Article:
+1 for not just thoroughness, but for saying everything I would have said (and more) better than I would have said it. –  PTBNL Jun 5 '09 at 4:11
    
If you're, on the other hand, interested in development of the language, and where is it going, you could take a look at comp.lang.fortran, on usenet - there are several people there that were or still are were highly influental in evolution of the language as it is today. They certanly know more about it, and would probably answer all your questions if nicely asked. –  ldigas Jun 5 '09 at 12:48
    
By "physicians", do you actually mean "physicists"? –  FJDU Aug 6 '13 at 18:43
    
@Idigas, what's that comic suppose to mean? –  Pacerier Aug 30 '13 at 12:00

I work in high-performance computing and numerical weather prediction, and we are definitely using Fortran for new and old projects. I can't speak for other shops, but I know that several of us use Fortran 90 exclusively, but there are many that still use FORTRAN 77 because it's what they know, what they're comfortable with, and apparently things like dynamic memory allocation, and free-form formatting aren't important to them.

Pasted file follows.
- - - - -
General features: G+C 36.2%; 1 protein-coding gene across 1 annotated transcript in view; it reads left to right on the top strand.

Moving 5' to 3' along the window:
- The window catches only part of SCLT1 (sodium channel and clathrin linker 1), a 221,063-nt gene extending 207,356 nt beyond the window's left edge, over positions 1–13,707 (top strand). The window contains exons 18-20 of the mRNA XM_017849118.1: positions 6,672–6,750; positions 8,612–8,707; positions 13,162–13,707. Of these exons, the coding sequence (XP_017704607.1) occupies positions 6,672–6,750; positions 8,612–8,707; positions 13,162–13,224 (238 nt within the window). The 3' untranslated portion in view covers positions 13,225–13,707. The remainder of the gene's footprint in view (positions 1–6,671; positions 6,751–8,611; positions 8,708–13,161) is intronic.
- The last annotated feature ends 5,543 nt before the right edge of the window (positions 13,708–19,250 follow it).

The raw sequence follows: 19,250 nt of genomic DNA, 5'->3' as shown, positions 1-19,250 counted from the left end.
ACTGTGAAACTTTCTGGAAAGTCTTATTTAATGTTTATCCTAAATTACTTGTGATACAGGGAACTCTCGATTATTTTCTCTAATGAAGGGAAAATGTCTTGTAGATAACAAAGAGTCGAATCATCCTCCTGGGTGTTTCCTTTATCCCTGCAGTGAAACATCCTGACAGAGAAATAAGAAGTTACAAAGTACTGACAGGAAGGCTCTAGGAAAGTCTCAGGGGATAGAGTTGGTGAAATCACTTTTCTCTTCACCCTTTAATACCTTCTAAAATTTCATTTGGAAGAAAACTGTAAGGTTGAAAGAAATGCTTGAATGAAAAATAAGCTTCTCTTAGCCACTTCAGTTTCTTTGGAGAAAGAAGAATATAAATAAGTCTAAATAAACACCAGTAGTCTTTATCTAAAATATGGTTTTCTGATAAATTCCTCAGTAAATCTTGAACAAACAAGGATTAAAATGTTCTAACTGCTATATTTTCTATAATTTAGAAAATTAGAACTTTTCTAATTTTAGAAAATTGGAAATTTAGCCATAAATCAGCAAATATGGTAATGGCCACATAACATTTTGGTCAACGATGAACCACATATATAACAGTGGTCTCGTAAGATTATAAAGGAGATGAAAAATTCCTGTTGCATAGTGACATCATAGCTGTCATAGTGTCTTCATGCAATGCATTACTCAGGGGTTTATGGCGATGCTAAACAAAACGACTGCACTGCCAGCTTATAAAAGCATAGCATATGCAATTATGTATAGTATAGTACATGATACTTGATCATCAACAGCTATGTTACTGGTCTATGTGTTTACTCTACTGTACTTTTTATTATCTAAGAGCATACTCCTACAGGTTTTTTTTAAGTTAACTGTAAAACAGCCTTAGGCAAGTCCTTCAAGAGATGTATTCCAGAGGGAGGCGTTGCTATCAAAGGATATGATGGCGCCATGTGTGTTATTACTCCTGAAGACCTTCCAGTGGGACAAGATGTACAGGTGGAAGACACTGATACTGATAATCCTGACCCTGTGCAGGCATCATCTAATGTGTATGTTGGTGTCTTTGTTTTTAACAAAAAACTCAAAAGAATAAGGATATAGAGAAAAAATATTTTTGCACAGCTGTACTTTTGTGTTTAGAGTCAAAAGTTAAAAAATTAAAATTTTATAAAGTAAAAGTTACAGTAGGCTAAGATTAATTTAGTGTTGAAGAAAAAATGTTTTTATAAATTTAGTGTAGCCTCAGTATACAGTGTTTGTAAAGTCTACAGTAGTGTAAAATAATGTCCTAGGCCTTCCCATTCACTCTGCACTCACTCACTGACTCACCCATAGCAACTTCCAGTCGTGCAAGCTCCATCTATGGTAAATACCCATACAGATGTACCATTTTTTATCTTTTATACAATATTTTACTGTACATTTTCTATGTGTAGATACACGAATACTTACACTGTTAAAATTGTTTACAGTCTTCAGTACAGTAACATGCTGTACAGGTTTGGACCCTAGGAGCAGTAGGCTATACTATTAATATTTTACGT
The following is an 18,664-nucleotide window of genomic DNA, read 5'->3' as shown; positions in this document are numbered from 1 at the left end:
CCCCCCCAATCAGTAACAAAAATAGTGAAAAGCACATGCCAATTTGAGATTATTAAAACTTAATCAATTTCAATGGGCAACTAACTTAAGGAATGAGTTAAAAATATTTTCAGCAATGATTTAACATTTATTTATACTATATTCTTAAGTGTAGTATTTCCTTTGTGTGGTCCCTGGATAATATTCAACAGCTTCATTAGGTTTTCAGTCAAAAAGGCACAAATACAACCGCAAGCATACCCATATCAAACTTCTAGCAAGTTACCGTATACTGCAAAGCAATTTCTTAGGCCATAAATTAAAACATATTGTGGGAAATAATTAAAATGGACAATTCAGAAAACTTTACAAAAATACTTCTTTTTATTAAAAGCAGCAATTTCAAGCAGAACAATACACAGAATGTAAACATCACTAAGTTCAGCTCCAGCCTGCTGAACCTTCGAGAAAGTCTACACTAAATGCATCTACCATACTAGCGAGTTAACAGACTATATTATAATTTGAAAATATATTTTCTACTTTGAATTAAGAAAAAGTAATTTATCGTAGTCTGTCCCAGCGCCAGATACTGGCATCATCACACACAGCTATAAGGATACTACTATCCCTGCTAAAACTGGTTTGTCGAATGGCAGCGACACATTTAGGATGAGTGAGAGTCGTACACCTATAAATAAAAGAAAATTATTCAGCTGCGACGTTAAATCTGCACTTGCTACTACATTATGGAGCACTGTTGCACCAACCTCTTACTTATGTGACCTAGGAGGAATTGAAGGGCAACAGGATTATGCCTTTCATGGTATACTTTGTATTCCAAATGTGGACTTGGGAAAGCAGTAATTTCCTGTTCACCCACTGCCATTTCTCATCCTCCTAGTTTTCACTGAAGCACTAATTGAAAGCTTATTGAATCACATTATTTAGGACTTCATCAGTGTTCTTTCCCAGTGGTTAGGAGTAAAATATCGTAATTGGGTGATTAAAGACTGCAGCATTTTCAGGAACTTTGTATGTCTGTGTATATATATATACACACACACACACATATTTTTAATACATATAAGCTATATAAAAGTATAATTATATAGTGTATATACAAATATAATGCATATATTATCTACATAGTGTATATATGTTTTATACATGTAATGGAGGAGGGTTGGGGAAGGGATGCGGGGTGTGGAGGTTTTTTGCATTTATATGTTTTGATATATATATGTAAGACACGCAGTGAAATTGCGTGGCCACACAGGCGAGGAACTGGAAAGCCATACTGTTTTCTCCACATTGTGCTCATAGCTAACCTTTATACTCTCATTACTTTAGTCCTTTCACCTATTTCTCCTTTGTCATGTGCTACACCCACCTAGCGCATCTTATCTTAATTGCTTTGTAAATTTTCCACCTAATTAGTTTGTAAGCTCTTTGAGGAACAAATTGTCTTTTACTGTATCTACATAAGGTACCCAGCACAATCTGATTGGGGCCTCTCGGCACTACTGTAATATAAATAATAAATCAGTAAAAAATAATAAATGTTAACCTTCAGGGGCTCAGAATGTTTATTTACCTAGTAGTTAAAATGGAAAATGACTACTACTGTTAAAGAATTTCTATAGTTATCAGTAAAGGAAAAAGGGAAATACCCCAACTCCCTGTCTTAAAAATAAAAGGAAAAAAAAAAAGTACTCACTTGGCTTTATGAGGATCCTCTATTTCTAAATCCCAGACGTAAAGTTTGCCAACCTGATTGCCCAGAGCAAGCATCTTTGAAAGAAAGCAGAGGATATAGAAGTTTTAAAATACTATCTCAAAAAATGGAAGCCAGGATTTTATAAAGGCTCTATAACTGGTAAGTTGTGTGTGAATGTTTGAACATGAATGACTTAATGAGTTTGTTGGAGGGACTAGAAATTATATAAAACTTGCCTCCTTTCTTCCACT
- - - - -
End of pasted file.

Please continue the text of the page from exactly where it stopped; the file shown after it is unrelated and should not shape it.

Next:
If you're in one of these areas where it's prevalent, I think it would be useful to have a basic reading knowledge of the language. Even when the paradigm moves from pure Fortran from beginning to end to something like Python for the high-level control and Fortran for the "hard" parts, knowing your way around will suit you well. Depending on previous language experience, I don't think that would be too difficult to pick up.

While there is still development and ongoing work in the Fortran language itself (e.g. Fortran 2003), I'd be thrilled if we finally got everyone caught up to Fortran 90!

share|improve this answer

A qualified yes but mostly no...